And maybe stop using “suck” as the root word for describing everything you're not perfect at (spoiler: that's everything, forever). Instead, maybe start saying, "Still Learning, But At Least Also Trying" or something with a similar meaning but that makes for a more memorable acronym than #SLBALAT. Because ain't nobody hashtagging that.
Here’s a helpful mantra to put in your daily phrasebook, one that will help you embrace the fake scariness of not being perfect at something in public:
I am completely independent of the good and bad opinions of others.
If you’re like me, your first reaction to reading those words might be something like, “yeah, yeah, yeah… sticks and stones may break my bones but blah blah blah blah blah me… NEXT!" so I will share the video that made me re-think this ancient nugget of wisdom (but consider yourself warned, this Leo guy can sometimes go looonng).
Back to that mantra: For me, it was the new-to-me inclusion of "the good opinions" that finally made the old advice resonate. Previously, I had always considered the suggestion of not worrying about what others say as a technique that could/should only be used for dealing with negativity. And if you’ve ever bawled your eyes out while at the same time crying back at your verbal tormentors, “…but words will never hurt me!!!” that technique often felt like more of a failed thought experiment than useful coping mechanism.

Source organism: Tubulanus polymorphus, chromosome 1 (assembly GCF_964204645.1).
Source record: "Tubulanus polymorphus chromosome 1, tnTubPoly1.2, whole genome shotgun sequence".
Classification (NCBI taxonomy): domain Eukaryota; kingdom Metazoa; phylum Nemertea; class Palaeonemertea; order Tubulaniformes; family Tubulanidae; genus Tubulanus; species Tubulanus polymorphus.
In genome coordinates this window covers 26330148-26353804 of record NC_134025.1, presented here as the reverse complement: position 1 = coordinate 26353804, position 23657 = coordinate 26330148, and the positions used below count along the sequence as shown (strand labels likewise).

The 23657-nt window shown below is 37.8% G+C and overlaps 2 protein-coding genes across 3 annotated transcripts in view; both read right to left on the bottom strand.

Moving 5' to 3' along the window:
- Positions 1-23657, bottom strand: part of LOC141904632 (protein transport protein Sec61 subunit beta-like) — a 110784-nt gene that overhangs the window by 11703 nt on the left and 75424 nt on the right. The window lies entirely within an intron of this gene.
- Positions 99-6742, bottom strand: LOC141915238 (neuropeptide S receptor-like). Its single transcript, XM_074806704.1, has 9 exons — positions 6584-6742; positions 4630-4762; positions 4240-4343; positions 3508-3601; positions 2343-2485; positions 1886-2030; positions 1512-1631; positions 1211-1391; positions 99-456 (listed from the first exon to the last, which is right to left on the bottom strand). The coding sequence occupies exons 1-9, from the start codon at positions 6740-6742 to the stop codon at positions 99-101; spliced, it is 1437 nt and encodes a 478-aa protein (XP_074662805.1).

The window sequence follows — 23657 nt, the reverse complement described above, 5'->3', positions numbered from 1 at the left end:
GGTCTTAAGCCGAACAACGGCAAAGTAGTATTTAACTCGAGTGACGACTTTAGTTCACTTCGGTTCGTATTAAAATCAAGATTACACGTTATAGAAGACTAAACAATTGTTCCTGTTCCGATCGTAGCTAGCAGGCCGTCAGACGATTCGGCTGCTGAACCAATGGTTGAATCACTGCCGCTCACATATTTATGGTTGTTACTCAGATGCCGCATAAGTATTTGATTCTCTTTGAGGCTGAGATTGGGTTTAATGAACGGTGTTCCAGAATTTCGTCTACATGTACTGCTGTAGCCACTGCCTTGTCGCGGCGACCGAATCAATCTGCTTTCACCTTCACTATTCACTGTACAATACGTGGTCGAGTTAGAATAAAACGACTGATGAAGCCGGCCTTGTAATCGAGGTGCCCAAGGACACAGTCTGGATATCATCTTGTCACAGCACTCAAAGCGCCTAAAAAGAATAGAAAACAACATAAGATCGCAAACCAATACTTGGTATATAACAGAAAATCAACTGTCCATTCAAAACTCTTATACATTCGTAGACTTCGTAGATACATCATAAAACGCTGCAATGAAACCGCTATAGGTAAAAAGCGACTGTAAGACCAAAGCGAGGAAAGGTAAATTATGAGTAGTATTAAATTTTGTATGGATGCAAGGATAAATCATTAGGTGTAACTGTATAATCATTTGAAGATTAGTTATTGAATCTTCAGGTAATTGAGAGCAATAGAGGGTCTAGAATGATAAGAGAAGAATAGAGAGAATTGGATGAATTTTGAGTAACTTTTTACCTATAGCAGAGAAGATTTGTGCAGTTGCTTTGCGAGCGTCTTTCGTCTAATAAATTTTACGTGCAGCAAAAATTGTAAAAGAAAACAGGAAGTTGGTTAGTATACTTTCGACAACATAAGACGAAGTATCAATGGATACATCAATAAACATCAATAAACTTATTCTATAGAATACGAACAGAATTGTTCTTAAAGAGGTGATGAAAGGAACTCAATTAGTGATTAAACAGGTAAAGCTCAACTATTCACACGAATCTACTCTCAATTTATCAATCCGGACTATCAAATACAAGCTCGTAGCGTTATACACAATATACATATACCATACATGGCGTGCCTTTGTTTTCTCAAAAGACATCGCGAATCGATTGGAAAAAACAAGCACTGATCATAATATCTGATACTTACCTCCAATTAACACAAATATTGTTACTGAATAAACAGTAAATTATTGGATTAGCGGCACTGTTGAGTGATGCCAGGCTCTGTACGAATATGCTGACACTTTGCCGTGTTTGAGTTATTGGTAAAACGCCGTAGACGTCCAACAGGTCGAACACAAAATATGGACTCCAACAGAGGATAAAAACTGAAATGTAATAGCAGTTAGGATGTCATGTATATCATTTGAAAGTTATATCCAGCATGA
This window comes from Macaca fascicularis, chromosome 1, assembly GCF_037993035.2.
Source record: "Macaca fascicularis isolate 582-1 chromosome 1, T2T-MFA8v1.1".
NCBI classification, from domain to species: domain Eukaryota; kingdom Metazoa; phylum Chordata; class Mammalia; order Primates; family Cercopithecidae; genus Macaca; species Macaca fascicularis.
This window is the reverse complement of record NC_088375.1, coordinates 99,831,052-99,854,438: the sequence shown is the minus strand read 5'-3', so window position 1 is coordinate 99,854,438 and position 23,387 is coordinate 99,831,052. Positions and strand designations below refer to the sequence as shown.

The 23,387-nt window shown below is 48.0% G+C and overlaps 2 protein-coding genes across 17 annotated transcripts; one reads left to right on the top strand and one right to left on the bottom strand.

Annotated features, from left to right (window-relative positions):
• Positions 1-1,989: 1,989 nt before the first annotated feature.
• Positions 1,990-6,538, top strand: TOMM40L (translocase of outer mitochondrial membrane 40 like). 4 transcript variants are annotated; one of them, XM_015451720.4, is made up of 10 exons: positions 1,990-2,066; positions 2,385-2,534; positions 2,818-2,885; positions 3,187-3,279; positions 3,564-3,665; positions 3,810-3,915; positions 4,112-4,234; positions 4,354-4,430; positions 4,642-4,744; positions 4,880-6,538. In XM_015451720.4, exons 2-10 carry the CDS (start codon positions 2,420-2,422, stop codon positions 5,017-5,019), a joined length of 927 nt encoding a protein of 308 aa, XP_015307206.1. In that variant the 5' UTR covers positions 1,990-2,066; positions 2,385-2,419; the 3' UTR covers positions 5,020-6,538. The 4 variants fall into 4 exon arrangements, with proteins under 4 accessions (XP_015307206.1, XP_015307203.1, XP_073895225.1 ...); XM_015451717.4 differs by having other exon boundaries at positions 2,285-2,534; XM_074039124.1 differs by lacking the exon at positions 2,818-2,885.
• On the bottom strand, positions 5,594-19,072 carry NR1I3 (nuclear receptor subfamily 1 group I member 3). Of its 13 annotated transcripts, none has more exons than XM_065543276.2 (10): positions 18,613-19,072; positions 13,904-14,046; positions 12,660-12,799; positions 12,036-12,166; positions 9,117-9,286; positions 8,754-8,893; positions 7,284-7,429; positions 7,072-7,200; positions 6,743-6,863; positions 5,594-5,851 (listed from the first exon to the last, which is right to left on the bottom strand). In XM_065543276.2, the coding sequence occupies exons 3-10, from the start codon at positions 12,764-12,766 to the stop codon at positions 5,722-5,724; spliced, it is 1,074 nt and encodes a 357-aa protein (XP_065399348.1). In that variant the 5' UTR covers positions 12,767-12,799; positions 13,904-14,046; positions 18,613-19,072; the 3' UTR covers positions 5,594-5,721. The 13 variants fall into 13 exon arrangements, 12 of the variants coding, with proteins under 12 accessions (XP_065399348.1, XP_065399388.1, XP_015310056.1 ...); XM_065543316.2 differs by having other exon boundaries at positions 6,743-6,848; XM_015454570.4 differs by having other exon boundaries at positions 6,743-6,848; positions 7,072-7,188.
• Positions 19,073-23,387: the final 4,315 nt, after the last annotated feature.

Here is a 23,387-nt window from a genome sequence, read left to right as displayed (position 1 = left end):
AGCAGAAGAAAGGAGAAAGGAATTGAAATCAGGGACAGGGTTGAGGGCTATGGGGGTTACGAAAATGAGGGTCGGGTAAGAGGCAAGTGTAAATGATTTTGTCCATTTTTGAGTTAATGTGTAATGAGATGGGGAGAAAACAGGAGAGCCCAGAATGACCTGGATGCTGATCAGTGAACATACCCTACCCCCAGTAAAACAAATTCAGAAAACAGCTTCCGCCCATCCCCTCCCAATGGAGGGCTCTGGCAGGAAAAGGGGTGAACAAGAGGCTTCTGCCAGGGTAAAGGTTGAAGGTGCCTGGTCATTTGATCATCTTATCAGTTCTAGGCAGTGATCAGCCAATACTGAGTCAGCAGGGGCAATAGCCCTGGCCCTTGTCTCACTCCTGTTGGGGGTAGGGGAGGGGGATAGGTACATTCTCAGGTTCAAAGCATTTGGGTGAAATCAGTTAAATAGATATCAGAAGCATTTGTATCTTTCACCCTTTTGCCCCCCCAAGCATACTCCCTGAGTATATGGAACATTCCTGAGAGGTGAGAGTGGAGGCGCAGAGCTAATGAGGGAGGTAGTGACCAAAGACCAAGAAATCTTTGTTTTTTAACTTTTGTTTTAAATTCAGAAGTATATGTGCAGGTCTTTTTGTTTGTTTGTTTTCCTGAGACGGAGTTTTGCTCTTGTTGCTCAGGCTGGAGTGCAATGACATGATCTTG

It had never occurred to me how the same advice could/should be used when dealing with something nice, like praise. Positive approval feels positive after all, so why wouldn't you accept it with loving and open arms (and then spend every waking minute looking for more of it in every nook and cranny you can find)? But I can see now that trying to ignore the bad opinions while still giving weight to the good ones is no way to handle an Other People's Opinions problem. And other people's opinions almost always lead to problems.
To use a mouse analogy: if you keep the bad mice out but let the good mice in… you will still have mice in your house (and, therefore, you will still have a mouse problem).